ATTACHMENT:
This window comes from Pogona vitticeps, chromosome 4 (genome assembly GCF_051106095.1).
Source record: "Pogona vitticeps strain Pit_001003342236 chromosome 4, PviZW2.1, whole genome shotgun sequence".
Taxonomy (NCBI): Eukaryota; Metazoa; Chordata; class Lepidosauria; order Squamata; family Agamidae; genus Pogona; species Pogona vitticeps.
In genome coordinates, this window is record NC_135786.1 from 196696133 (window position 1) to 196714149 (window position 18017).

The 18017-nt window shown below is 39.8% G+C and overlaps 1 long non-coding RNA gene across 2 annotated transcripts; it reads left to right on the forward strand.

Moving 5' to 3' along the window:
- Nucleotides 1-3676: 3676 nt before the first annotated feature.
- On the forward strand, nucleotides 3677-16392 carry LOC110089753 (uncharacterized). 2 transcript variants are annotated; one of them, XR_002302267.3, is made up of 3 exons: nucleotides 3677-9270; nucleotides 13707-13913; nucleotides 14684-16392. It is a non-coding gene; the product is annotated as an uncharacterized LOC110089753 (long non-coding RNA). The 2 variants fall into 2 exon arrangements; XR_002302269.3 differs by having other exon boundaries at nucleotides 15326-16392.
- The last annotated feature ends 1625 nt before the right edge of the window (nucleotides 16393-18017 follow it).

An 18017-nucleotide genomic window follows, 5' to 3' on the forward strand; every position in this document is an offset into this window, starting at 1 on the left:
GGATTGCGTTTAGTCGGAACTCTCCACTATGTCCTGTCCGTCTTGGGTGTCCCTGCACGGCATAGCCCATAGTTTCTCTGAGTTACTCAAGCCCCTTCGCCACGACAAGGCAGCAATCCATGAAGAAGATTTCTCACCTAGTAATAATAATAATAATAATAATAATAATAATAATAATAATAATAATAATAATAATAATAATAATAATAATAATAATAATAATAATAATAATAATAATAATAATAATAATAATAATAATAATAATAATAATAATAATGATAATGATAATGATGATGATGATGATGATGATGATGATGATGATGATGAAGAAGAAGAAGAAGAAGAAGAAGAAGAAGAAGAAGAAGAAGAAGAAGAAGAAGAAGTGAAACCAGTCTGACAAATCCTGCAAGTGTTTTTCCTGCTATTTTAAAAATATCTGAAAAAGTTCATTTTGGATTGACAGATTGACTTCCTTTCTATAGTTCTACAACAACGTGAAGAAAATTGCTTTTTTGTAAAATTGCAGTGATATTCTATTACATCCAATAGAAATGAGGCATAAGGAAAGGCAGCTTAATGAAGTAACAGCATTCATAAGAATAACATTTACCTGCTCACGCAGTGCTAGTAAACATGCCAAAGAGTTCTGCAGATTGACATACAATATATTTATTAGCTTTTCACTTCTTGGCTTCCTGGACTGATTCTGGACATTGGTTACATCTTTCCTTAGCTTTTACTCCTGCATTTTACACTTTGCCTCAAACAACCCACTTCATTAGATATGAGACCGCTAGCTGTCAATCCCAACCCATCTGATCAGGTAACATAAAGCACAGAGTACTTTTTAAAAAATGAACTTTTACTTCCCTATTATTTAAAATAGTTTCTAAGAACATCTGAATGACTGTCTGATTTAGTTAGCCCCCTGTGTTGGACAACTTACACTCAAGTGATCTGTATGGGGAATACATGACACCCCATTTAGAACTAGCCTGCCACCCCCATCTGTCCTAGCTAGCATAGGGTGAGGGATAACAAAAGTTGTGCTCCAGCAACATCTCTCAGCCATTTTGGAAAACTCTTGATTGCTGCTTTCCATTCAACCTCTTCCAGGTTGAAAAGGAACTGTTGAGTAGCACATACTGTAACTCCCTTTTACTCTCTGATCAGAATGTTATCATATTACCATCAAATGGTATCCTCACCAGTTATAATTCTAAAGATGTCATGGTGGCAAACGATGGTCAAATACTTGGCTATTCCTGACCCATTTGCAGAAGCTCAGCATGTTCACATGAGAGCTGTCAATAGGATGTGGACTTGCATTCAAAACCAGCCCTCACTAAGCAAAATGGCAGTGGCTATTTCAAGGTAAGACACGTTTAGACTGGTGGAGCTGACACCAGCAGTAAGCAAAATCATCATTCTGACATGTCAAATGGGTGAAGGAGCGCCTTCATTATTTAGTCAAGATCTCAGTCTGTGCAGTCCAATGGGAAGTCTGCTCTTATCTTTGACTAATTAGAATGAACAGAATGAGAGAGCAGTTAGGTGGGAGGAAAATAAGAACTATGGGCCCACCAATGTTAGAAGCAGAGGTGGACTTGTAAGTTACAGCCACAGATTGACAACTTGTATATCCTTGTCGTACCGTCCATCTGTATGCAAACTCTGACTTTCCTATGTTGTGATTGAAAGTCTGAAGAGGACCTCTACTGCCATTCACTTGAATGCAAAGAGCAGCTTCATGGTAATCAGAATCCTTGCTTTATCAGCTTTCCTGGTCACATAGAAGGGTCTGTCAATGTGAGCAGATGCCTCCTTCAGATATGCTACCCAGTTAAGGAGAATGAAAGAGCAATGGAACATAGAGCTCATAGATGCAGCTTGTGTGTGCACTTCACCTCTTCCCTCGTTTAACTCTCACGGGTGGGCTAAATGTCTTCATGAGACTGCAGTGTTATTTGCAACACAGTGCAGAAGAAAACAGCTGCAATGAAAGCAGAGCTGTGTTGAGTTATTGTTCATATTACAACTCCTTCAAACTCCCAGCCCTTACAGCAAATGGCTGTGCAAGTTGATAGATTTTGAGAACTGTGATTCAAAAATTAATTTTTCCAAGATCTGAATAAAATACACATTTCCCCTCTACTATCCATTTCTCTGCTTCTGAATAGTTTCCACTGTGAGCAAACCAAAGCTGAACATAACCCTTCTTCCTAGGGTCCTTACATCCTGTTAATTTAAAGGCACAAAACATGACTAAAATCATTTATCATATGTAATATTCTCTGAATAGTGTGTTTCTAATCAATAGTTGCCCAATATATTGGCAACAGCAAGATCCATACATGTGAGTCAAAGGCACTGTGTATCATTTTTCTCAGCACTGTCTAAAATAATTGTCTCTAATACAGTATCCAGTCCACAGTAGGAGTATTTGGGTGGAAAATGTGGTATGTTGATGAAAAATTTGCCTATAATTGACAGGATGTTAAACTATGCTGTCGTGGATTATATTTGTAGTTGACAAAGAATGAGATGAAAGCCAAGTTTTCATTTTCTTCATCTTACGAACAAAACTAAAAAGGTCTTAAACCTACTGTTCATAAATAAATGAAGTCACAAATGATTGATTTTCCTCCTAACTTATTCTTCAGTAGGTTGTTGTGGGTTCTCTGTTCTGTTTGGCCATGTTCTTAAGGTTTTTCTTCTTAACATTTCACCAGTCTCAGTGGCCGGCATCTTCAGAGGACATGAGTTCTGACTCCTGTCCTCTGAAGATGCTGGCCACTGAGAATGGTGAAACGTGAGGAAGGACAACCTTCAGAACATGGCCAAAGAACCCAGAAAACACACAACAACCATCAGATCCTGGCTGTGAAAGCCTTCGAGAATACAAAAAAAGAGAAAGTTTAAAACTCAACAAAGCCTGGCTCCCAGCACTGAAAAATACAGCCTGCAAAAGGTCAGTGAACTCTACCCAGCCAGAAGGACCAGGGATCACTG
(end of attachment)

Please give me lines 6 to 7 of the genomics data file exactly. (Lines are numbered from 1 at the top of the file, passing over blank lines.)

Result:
Moving 5' to 3' along the window:
- Nucleotides 1-3676: 3676 nt before the first annotated feature.